What does Goog411 have to do with Youtube?

Goog411 2

Goog411, the free directory assistance service rolled out by Google a while ago, has been spotted on billboard advertisements in New York and California. A ton of speculation about what Google was up to sprung up around the web. Search Engine Land had this to say:

“The take away on all this for me? Google is very serious about the voice-assisted directory assistance market. They have broken with their long-standing no marketing position in this test. They very much want to leverage their local dataset into other profitable areas and are intending on being a player. These ads are very much a direct challenge to Microsoft’s TellMe and Jingle411.”

The service is very crude through. The recorded voice sounds a little bit like something dying on the other end of the online. So, why jump into uncharted advertising territory (Google doesn’t advertise) to promote a marginal, unrefined offering like Goog411? Here’s the real story: Back in October of ’07, Infoworld got Marissa Mayer, Google’s vice president of Search Products and User Experience, to talk about Google’s strategy for improving video search http://canadianviagras.com/pill/viagra-canada/. Here’s what she had to say:

“You may have heard about our [directory assistance] 1-800-GOOG-411 service. Whether or not free-411 is a profitable business unto itself is yet to be seen. I myself am somewhat skeptical. The reason we really did it is because we need to build a great speech-to-text model … that we can use for all kinds of different things, including video search.”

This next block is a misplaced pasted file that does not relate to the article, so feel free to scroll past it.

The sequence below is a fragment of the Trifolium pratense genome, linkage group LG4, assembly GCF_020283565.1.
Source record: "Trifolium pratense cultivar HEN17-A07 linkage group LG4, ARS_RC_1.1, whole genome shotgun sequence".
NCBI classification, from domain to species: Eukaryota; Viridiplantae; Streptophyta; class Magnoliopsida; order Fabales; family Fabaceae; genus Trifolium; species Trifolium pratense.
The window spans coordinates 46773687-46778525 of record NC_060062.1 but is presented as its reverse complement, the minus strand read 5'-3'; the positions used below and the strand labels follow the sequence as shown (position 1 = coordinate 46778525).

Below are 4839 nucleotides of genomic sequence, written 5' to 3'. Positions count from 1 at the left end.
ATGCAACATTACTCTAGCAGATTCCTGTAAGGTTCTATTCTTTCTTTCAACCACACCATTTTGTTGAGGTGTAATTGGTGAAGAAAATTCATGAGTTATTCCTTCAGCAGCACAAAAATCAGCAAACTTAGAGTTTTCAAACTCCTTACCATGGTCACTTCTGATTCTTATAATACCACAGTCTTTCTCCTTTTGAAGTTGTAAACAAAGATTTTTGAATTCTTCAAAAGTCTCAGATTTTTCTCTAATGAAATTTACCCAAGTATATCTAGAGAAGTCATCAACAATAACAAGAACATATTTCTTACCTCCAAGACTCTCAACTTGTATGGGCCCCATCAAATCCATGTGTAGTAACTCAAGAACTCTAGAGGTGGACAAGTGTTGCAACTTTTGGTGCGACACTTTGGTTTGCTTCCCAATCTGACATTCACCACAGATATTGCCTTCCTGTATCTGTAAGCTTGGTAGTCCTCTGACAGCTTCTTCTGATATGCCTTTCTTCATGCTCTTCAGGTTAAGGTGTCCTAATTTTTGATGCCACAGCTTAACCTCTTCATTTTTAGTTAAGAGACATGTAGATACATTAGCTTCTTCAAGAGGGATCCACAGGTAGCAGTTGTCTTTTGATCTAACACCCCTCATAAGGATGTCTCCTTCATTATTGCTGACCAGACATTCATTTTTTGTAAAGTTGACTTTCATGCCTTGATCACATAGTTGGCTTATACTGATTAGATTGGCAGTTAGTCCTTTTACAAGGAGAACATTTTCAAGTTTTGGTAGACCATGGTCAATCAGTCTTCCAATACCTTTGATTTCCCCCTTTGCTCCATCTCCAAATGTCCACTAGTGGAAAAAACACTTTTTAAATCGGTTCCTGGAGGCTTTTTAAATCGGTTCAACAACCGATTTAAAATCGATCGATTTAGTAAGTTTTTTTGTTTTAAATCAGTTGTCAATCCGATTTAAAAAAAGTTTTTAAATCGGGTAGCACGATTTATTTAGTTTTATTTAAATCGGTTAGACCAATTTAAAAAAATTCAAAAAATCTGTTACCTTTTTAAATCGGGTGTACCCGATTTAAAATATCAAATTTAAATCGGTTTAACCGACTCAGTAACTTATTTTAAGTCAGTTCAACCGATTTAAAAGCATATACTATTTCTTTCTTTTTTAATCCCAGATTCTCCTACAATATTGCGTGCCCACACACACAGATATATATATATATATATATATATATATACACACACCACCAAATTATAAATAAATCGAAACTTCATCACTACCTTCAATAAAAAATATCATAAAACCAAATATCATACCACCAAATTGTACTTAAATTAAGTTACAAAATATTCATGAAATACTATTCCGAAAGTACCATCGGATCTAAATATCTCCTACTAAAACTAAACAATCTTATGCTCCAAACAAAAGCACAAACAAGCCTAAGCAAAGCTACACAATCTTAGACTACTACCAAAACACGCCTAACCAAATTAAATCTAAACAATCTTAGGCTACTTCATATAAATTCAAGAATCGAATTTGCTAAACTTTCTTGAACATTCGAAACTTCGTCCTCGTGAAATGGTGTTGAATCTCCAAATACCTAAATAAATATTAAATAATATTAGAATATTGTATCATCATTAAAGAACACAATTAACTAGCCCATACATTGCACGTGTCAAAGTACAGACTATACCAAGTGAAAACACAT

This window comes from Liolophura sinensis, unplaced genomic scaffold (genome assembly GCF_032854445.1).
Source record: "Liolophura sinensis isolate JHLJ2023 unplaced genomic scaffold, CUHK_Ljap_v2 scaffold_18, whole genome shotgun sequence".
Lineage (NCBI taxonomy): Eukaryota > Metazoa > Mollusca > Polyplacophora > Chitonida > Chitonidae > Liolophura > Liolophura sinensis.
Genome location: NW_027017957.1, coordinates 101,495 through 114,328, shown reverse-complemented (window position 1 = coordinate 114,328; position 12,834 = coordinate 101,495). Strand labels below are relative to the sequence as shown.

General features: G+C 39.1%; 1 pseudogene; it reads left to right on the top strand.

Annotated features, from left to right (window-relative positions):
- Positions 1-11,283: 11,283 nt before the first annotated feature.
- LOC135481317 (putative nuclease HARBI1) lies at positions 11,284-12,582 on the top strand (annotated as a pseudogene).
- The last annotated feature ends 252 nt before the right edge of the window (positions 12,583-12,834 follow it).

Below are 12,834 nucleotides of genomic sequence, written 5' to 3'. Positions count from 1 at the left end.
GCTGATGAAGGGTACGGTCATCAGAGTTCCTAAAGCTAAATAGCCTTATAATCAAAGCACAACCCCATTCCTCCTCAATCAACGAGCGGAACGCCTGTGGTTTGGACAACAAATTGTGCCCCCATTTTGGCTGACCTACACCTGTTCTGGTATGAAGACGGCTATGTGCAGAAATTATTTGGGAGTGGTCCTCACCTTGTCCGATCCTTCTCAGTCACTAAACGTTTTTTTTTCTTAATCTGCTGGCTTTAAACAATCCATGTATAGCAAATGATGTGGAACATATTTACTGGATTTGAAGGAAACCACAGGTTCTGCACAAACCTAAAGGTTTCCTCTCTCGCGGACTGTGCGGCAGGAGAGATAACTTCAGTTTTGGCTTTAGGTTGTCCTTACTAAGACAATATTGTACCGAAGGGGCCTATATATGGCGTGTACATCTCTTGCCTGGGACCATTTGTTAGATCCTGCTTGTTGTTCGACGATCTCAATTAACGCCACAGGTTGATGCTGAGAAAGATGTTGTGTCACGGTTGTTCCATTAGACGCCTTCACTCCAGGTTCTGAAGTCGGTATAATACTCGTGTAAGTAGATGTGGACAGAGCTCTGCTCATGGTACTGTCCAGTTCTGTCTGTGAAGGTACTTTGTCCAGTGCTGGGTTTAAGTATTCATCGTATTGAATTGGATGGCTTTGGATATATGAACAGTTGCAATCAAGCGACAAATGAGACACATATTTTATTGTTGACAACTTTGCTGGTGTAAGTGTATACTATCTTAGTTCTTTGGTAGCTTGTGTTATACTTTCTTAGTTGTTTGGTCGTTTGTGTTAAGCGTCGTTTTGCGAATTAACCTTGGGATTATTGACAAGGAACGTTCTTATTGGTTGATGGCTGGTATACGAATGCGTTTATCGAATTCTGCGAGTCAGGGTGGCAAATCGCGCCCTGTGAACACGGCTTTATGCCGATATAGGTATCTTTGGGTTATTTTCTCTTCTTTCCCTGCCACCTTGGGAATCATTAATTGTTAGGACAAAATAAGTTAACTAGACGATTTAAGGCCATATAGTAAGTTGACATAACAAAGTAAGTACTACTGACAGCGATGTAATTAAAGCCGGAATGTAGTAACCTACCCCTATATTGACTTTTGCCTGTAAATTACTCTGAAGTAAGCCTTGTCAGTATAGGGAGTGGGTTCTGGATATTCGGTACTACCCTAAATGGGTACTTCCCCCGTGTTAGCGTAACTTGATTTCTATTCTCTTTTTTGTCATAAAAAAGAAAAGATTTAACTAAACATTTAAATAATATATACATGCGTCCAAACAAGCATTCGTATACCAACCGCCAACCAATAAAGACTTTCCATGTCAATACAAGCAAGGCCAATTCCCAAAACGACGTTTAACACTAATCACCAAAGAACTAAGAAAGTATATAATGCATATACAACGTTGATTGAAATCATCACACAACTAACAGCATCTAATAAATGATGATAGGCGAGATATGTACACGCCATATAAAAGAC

Apparently Google’s speech recognition experts told them they needed a lot more phonemes, “a syllable as spoken by a particular voice with a particular intonation”, to make voice recognition, and by extension video search, work well. My guess is that they picked New York and California to run billboard advertisements because of the large variety of accents. Mayer had a lot to say about optimizing search, but I’d say after paying $1.65 billion for Youtube without having any good way to monetize video, the Goog411 ploy is probably more about targeting advertising to specific video content. This is the sort of thing that elevates Google above its competitors.

 

Common Sense (Not) Applied to E-Commerce

RunnerGood security has a lot to do with training users to act prudently when it comes to their passwords and private data. After all, social engineering can break even the most secure system. Every serious e-commerce site makes some attempt to tell their users that they will never ask for their credit card or bank information in an e-mail. The idea is to train people not to simply give up their data to a fake website. So what is about the worst thing you could do to reinforce that bad behavior? Probably, that would be to allow people to actually purchase things from a banner advertisement. As it happens, a company called Tailgate Transactional Banners is trying to do just that.

This is one of the worst ideas I’ve ever heard. It would be irresponsible for any advertiser to actually use this flagyl price. Imagine you’re browsing the web and run into an advertisement on a random website from a service that you trust. “Sure, I’ve been wanting to see The Kite Runner” you think. “I can even buy the tickets right here in the banner!” Maybe you’ve done this before on a moreCredit Card reputable website so you’re familiar with the way it works. You don’t have to be convinced that the website you’re on is secure, because you are simply transacting with the trusted entity, you think. It doesn’t take too many firing neurons to realize where this is going. Maybe you even get a fake e-mail with your movie tickets (insult to injury). The point is that anyone who uses this once legitimately will then be likely to find plausible legitimacy in a banner ad asking for their credit card info in the future. What’s next, pay your taxes from a banner?